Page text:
For non-contacting radar level measurement there are two main modulation techniques,
- Pulse radar technique
- FMCW (Frequency Modulated Continuous Wave) radar technique
Non-contacting pulse radar sends out a microwave signal that bounces off the product surface and returns to the sensor. The transmitter measures the time delay between the transmitted and received echo signal and the on-board microprocessor calculates the distance to the liquid surface using the formula:
Distance = (Speed of light x time delay) / 2
Once the transmitter is programmed with the tank reference height of the application – usually the bottom of the tank or chamber – the liquid level is calculated by the microprocessor.
Level = Tank Height – Distance
The FMCW radar also transmits microwaves towards the product surface, but the transmitted signal is of continuously varying frequency. When the signal has travelled down to the liquid surface and back to the antenna, it is mixed with the signal that is being transmitted at that time. The difference in frequency between the received and transmitted signal is directly proportional to the distance to the liquid with high precision.
Because it is non-contacting, the Sensor’s susceptibility to corrosion is limited and it is an ideal choice for viscous, sticky, and abrasive fluids.
Non-contacting radar can frequently be used in vessels with agitators. High frequency devices can be completely isolated from the process with PTFE seals and can be used with valves.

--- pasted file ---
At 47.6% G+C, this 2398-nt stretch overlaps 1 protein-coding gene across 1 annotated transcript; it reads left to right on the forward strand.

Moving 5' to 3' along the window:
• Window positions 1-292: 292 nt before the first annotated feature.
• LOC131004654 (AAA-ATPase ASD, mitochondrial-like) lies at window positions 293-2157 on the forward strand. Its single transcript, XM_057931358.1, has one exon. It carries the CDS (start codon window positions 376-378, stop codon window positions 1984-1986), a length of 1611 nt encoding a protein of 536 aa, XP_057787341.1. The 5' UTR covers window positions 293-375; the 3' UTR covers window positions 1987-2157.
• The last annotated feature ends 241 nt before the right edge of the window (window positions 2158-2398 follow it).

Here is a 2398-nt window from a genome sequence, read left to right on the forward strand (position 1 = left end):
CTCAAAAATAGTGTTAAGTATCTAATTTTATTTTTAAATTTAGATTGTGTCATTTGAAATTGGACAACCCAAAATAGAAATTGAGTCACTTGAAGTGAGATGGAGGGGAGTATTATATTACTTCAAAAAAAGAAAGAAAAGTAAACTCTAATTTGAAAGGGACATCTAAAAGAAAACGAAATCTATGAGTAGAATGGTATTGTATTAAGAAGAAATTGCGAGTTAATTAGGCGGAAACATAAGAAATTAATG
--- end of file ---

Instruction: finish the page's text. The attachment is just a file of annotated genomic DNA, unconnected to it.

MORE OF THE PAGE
The frequency of the non-contacting radar can impact its performance. A lower frequency reduces sensitivity to vapor, foam, and contamination of the antenna, whereas a higher frequency keeps the radar beam narrow in order to minimize influence from nozzles, walls, and disturbing objects. Beam width is inversely proportional to antenna size. The beam width of a given frequency will decrease as the antenna size increases.
- Non-contacting radar provides a top-down, direct measurement as it measures the distance to the surface.
- It can be used with liquids, sludges, slurries, and some solids.
- A key advantage of radar is that no compensation is necessary for changes in density, dielectric, or conductivity of the fluid.
- Changes in pressure, temperature, and most vapor space conditions have no impact on the accuracy of radar measurements.
- In addition, radar devices have no moving parts
- so maintenance is minimal.
- Non- contacting radar devices can be isolated from the process by using barriers such as PTFE seals or valves.
- Since it is not in contact with the measured media it is also good for corrosive and dirty application.
- For non-contacting radar, good installation is the key to success. The sensor needs a clear view of the surface with a smooth, unobstructed, unrestricted mounting nozzle.
- Obstructions in the tank, such as pipes, strengthening bars and agitators can cause false echoes, but most transmitters have sophisticated software algorithms to allow masking or ignoring of these echoes.
- Non-contacting radar can handle agitation, but their success will depend on a combination of the fluid properties and the amount of turbulence. Dielectric constant (DK) of the medium and the surface conditions will impact the measurement. The measurement may be influenced by the presence of foam. Energy tends to not be reflected by light and airy foam while a dense and heavy foam typically reflects the energy.
- With low dielectric process fluids, much of the radiated energy is lost to the fluid, leaving very little energy to be reflected back to the sensor. Water and most chemical solutions have a high DK; fuel oil, lube oil and some solids, such as lime, have a low DK.
- If the surface is turbulent, whether from agitation, product blending, or splashing, more of the signal is lost. So a combination of a low dielectric fluid and turbulence can limit the return signal to a non- contacting radar. To get around this, bypass pipes or stilling wells can be used to isolate the surface from the turbulence.
Types of Radar Level Transmitter Antennas